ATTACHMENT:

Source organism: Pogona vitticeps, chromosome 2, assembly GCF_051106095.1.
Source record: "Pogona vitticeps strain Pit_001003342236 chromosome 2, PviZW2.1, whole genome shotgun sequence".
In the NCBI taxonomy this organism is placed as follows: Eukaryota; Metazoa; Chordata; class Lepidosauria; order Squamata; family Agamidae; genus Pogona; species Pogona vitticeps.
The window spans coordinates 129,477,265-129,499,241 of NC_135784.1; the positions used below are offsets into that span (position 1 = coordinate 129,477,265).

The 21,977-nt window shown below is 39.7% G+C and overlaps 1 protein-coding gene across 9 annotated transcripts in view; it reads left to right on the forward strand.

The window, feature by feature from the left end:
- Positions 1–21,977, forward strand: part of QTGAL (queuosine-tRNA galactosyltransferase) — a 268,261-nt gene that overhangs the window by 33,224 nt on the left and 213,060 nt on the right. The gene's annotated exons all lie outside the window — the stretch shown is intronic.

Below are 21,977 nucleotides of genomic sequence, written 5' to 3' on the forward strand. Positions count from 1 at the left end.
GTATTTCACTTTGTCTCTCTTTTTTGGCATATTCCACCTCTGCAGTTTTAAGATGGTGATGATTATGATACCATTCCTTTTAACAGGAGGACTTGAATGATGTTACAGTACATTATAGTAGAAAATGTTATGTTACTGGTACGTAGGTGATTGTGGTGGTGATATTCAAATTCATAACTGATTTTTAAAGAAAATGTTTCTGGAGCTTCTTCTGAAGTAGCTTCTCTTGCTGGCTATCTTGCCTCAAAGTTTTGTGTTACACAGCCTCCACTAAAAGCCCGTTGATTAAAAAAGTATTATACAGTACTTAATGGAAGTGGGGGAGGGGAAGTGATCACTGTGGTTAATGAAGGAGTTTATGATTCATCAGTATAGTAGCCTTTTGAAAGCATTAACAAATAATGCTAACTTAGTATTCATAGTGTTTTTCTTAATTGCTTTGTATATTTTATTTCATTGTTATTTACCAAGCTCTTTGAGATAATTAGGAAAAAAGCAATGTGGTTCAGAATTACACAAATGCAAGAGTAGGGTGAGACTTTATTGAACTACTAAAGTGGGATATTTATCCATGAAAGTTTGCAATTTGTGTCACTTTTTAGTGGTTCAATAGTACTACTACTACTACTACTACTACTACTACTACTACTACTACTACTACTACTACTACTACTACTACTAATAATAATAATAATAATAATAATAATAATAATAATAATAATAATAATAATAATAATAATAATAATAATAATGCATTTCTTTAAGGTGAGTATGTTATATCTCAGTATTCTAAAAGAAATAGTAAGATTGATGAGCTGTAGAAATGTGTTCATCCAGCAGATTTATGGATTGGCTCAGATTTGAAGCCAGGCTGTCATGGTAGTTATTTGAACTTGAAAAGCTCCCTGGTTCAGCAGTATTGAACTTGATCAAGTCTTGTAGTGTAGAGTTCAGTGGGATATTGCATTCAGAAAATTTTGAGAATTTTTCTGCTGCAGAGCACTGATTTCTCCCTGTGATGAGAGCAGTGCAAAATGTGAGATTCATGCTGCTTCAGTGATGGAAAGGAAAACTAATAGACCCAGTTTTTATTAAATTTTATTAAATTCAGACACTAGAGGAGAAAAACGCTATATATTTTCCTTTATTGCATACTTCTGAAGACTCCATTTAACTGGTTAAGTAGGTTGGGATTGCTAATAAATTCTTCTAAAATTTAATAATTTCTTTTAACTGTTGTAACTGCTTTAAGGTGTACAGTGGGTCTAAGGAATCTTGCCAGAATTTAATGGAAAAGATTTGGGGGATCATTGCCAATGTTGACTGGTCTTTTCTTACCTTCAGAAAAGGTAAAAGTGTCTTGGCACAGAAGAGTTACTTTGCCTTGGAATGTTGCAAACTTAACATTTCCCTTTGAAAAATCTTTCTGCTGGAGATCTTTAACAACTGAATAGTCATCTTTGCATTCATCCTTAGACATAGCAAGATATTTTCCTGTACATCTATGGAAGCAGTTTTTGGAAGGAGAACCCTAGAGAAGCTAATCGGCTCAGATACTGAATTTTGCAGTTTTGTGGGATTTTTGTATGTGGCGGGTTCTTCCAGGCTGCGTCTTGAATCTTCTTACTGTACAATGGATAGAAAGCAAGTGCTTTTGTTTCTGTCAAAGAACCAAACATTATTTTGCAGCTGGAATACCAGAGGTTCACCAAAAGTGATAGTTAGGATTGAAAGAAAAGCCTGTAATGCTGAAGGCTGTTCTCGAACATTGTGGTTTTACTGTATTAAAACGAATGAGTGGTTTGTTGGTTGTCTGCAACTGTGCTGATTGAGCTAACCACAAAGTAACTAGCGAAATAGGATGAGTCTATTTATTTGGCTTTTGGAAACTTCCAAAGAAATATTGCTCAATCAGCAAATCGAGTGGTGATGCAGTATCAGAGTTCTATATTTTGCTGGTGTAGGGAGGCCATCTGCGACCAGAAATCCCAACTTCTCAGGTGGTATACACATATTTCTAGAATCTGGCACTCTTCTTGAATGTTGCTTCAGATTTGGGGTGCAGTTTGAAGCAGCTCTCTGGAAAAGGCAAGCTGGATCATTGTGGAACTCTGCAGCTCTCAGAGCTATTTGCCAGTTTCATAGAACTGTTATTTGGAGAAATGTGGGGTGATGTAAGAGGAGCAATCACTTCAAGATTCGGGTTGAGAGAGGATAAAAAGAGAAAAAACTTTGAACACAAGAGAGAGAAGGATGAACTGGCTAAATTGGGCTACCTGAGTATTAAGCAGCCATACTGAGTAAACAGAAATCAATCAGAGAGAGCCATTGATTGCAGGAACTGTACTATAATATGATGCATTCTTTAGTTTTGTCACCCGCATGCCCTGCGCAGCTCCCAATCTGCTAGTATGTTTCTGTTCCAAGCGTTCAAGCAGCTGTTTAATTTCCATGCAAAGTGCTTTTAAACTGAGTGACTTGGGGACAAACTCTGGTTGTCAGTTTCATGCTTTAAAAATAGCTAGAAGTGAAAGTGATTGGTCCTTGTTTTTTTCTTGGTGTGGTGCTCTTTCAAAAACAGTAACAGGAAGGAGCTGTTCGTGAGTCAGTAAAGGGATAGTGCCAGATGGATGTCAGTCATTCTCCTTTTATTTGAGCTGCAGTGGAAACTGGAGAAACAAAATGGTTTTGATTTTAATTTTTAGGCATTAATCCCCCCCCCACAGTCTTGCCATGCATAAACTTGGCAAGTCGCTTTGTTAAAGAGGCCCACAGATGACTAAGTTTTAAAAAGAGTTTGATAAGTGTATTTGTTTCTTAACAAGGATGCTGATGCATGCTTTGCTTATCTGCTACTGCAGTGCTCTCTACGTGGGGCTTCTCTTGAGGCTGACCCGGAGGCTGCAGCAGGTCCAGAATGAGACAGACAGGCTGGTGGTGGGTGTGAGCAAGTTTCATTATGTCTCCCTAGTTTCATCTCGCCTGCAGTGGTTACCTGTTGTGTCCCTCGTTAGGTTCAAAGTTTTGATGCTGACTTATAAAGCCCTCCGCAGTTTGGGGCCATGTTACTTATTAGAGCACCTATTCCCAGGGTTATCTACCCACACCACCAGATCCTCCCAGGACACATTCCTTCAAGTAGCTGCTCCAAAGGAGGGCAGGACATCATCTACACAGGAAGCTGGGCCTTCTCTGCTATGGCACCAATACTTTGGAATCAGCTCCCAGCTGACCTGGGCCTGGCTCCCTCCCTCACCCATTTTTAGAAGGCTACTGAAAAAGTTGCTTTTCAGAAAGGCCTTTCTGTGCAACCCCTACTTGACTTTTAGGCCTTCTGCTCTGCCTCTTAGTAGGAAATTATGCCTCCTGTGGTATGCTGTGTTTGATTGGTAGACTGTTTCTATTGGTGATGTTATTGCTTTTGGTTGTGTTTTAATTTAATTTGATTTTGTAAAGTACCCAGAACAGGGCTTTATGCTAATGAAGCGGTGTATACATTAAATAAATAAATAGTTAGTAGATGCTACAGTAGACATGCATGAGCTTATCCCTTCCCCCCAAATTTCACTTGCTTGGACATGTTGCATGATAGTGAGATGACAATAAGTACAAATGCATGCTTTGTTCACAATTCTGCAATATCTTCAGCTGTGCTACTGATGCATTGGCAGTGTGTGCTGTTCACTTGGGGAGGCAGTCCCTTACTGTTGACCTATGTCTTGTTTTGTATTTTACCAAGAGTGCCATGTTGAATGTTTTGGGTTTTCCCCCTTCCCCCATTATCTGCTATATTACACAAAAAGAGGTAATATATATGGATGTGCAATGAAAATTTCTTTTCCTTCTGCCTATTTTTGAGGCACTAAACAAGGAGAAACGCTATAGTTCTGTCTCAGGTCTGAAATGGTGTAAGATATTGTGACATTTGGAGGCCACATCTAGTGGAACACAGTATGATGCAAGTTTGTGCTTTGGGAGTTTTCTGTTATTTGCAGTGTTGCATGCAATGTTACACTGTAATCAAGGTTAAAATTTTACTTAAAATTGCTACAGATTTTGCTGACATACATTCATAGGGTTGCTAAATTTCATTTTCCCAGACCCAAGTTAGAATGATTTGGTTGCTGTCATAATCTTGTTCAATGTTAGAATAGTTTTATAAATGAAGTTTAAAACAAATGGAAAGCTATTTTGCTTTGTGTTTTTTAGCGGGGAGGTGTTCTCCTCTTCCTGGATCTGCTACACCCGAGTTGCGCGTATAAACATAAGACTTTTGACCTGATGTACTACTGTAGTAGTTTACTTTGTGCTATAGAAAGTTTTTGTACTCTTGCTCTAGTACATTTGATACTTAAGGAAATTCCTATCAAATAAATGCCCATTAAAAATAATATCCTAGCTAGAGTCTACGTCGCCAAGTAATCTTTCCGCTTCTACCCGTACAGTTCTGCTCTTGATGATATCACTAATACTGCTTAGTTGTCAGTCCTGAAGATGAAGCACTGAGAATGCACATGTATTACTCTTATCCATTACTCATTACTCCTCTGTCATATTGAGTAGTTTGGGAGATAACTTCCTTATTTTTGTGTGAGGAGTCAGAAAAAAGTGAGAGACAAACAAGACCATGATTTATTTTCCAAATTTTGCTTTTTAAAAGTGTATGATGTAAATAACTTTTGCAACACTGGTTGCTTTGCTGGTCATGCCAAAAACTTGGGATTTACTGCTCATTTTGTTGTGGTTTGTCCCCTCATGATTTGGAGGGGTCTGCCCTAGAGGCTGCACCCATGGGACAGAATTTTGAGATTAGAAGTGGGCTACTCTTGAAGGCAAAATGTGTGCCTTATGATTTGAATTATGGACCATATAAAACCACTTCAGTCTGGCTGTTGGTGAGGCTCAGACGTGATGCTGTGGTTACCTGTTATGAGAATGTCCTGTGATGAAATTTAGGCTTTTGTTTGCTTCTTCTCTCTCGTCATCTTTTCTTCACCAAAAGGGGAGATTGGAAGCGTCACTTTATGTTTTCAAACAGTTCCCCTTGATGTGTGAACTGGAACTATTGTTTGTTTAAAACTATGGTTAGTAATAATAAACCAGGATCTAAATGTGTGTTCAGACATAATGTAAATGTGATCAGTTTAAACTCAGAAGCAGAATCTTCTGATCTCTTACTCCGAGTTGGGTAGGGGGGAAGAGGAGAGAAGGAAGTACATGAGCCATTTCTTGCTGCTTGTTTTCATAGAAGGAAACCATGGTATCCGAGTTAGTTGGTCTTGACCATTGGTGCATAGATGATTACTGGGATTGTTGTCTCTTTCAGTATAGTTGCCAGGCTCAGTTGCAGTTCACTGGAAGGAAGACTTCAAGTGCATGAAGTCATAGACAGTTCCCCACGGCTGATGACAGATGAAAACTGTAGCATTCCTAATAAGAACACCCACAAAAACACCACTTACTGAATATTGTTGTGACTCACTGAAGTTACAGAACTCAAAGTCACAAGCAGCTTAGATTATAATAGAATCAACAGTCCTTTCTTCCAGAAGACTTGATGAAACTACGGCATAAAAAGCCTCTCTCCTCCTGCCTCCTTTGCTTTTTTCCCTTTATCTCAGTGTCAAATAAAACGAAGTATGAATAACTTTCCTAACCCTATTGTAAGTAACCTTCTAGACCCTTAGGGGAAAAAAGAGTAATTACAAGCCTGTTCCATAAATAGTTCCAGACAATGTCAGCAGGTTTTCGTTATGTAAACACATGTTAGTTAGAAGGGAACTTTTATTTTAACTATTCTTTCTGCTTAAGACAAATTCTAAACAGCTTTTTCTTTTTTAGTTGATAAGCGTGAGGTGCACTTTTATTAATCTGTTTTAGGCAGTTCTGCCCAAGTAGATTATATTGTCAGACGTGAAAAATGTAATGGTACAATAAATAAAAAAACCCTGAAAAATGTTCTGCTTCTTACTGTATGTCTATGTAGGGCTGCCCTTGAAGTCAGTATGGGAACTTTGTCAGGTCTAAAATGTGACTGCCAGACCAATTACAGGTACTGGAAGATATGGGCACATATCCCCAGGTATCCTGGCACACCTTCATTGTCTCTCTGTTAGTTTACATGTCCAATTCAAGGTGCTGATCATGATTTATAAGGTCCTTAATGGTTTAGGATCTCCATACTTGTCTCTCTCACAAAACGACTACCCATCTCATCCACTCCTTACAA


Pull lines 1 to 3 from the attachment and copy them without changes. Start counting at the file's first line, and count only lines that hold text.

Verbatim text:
Source organism: Pogona vitticeps, chromosome 2, assembly GCF_051106095.1.
Source record: "Pogona vitticeps strain Pit_001003342236 chromosome 2, PviZW2.1, whole genome shotgun sequence".
In the NCBI taxonomy this organism is placed as follows: Eukaryota; Metazoa; Chordata; class Lepidosauria; order Squamata; family Agamidae; genus Pogona; species Pogona vitticeps.